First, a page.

Therefore he concludes that a major design feature "of what is arguably the world's most advanced transportation system, was determined over two thousand years ago by the width of a horse's ass. And you thought being a horse's ass wasn't important?"
He concluded his thread by saying "ancient horse's asses control almost everything and CURRENT horses asses are controlling everything else."
Holohan has transport connections in addition to his weekly commute on the Cork-Dublin line. “My father before he retired in 1985 was manager of Cork Airport and his father before him was the Ticket Master at Kent Station in Cork,” he told The Irish Times.
He said he was taken completely by surprise by the speed at which the tweet took off. "I put it on Facebook two years ago and no-one played a blind bit of attention to it then," he said. "But last Friday night it was different and maybe it was because people were bored on their couches and eating pizza and watching television which really helped it."
He said, with a wry laugh, that he likes to post historical tweets because “I am a 59-year-old solicitor so who cares what I have to say?”
He said that once his thread appeared “a clusterf**k broke out, to use the legal term. People were debunking what I was saying and people were debunking the debunkers”.
According to the apocryphal tale debunking website snopes.com, the story as told by Holohan is at least partially true but perhaps not entirely accurate.
It points out that while the current width of train tracks does indeed match chariots and may well have a direct link, it was not an inevitable one.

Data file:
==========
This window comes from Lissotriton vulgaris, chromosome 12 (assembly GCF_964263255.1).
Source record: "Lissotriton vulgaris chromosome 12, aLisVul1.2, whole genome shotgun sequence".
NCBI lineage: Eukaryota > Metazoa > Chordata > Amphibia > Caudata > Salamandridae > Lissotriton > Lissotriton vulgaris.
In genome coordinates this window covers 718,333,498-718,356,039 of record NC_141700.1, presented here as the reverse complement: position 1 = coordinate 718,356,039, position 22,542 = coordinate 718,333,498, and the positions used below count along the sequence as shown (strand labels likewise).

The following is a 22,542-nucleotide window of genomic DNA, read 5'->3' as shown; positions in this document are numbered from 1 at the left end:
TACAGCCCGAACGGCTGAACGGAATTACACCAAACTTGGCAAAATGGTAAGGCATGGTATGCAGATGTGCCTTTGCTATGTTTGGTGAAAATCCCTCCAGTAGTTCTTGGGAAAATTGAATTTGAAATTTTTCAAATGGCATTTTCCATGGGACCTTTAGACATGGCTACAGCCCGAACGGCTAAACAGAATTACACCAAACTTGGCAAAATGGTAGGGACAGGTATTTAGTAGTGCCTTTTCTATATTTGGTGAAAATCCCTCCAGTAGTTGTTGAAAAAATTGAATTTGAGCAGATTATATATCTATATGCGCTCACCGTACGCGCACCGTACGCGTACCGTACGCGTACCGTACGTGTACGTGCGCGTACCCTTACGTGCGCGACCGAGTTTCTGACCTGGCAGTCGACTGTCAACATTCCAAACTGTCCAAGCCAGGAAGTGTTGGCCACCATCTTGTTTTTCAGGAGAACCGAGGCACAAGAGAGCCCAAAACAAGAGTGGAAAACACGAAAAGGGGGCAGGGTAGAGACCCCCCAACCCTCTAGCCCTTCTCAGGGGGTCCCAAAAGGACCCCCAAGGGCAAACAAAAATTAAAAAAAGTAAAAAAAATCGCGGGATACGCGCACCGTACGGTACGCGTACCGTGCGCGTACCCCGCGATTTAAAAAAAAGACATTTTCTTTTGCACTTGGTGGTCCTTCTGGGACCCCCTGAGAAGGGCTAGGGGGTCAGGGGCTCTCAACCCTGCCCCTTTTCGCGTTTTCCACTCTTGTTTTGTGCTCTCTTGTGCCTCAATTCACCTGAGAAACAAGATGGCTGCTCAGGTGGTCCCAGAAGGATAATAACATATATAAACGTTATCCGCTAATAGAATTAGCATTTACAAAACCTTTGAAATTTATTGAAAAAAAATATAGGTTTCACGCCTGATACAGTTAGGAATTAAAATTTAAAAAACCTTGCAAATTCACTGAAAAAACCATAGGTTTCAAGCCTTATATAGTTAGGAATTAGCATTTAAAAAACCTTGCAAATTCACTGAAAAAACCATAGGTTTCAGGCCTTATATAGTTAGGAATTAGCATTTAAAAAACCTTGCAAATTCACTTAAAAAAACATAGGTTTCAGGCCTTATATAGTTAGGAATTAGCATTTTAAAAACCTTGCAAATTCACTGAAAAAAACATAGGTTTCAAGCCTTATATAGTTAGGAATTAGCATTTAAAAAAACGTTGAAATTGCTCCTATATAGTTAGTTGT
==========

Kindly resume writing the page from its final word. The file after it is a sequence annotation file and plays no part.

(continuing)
There were, in fact, multiple rail gauges used in different parts of the US in the 19th century with confederate states using completely different train tacks to northern states. So had the US Civil War “taken a different course, the eventual standard railroad gauge used throughout North America might well have been different than the current one”.
The website also points out that while the engineers building the rocket boosters for the space shuttle did have to keep shipping considerations in mind and equipment did travel by train, there is no evidence they had to alter their designs “because any particular tunnel that lay between their plant and the Florida launch site wasn’t large enough”.
O’Holohan accepted that it was hard to say if the thread was 100 per cent accurate as so much of the detail had been lost in the mists of time but said “the chariot track lines left in Pompeii are the same measurements as train gauges”.
He was also accused of plagiarism but went on to say that in his mind “plagiarism is copying from one source whereas research is copying from many sources and that’s what I did.”
Among the sources he used were Nasa, leading archaeology websites and – of course – Wikipedia.
As to the responses, initially he had no idea why his phone was hopping. “I had to switch off my phone on Friday night just going being bing bing bing bing with all the alerts. I’ve never seen anything like it.”
He said when Stephen Fry tweeted about it he was taken to task for not challenging every detail in the thread.
And what did Fry say about it?
He said: "Threads don't get any more glorious than this."
He wasn’t wrong.